World Economic Forum, Mukesh Ambani at World Economic Forum 2017,

By Jason Arendt

Asia’s richest man, Mukesh Ambani, unveiled his plan to create an Indian e-commerce giant on October 25, 2019.[1] In a speech to shareholders, Ambani announced that the Reliance Industries Limited board of directors had approved a $24 billion capital allocation to a digital service holding company.[2] This move comes after a series of small acquisitions of business-to-business and business-to-customer logistics companies made by Reliance Industries Limited in early 2019.[3]

Reliance Retail, a major subsidiary of Reliance Industries Limited, is the largest retailer in India with over 10,000 stores providing groceries, home goods, clothing, and electronics, among others.[4] Ambani projects that in the coming years, Reliance Retail will account for over 50% of Reliance Industries Limited’s revenue share.[5] The Indian e-commerce sector is dominated by Amazon and Flipkart, Walmart’s Indian e-commerce service, which together make up 85% of the online retail market share in India.[6] By integrating the core competencies of the previously acquired logistics companies with the unparalleled access to capital, Ambani hopes to enter, disrupt, and dominate the Indian e-commerce sector.[7]

Regulators are taking note of Ambani’s multi-billion-dollar gamble in pursuit of fair competition between the major market players.[8] In 2002, the Indian Parliament updated their antitrust enforcement practices through the Competition Act, which fully came into effect in 2011.[9] Although the Competition Act modernized India’s approach to antitrust enforcement, concentration of market power still remains a prevalent issue in the world’s second fastest growing economy.[10]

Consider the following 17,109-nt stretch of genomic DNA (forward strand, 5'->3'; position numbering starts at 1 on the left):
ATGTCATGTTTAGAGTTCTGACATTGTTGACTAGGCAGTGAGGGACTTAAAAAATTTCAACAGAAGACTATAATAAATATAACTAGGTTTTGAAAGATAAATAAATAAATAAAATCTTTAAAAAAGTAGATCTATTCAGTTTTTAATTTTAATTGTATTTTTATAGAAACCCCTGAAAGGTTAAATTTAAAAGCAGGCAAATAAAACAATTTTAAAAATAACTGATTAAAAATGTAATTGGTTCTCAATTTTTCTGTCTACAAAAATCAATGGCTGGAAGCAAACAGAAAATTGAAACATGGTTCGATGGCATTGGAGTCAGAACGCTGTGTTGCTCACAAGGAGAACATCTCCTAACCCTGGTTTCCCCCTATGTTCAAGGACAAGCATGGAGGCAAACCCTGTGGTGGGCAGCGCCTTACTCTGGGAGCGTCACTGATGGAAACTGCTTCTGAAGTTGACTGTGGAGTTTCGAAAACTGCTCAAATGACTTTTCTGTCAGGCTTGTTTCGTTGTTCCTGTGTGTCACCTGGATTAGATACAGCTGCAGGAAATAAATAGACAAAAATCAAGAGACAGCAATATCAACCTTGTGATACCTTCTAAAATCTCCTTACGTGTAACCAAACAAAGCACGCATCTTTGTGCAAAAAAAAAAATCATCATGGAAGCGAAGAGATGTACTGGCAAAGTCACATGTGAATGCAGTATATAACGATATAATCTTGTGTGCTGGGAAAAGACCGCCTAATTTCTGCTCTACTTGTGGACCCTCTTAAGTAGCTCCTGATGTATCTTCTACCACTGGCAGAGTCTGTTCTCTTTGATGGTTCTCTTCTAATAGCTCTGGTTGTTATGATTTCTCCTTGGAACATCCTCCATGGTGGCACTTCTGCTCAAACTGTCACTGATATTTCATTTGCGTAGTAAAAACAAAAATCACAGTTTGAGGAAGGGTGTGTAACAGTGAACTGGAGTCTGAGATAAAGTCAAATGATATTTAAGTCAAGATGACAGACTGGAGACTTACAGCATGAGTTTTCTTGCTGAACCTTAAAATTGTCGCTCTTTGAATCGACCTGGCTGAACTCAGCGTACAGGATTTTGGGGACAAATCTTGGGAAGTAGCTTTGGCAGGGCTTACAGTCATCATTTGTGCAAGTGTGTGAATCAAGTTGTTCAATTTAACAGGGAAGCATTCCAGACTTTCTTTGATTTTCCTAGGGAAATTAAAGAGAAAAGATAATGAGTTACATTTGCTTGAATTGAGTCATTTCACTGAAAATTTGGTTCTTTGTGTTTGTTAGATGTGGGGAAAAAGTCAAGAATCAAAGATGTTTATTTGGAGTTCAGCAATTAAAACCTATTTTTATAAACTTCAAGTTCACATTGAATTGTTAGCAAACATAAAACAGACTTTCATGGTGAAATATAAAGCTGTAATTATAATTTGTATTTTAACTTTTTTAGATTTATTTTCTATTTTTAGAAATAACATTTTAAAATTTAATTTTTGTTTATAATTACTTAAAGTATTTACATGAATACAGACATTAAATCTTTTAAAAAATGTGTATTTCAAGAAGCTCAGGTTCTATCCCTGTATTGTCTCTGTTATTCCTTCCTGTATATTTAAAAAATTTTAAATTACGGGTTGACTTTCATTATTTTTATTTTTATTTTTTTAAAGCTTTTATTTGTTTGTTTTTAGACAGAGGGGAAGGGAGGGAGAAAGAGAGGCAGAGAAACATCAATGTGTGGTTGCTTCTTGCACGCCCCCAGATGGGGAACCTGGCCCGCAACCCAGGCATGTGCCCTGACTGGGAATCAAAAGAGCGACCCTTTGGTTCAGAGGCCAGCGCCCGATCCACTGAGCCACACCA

The Competition Act forbids appreciable adverse effects on competition (AAECs) that arise from horizontal agreements, vertical agreements, or abuses of a dominant market position.[11] Horizontal agreements between competitors have the presumption of creating an AAEC that must be rebutted to quash an antitrust suit;[12] conversely, vertical agreements between different levels of the value chain must be shown to have an AAEC for an antitrust suit to proceed.[13] Additionally, regulators may show that a business is abusing its dominant market position to proceed with an antitrust suit.[14]

Reliance’s entry into the e-commerce sector invites antitrust scrutiny to the already dominant retailer. Regulators will likely take aim at Reliance’s proposed entry into the e-commerce sector by alleging abuse of a dominant position and an abusive vertical agreement. To sustain an antitrust action against Reliance, regulators need to demonstrate that Reliance dominates the brick-and-mortar retail sector through market share and relative power, operates independently of competitive forces in that sector, and uses its dominant position to enter another market.[15] Reliance will aim to show that the e-commerce sector is an extension of the retail sales sector, precluding an antitrust action based on abuse of a dominant market position.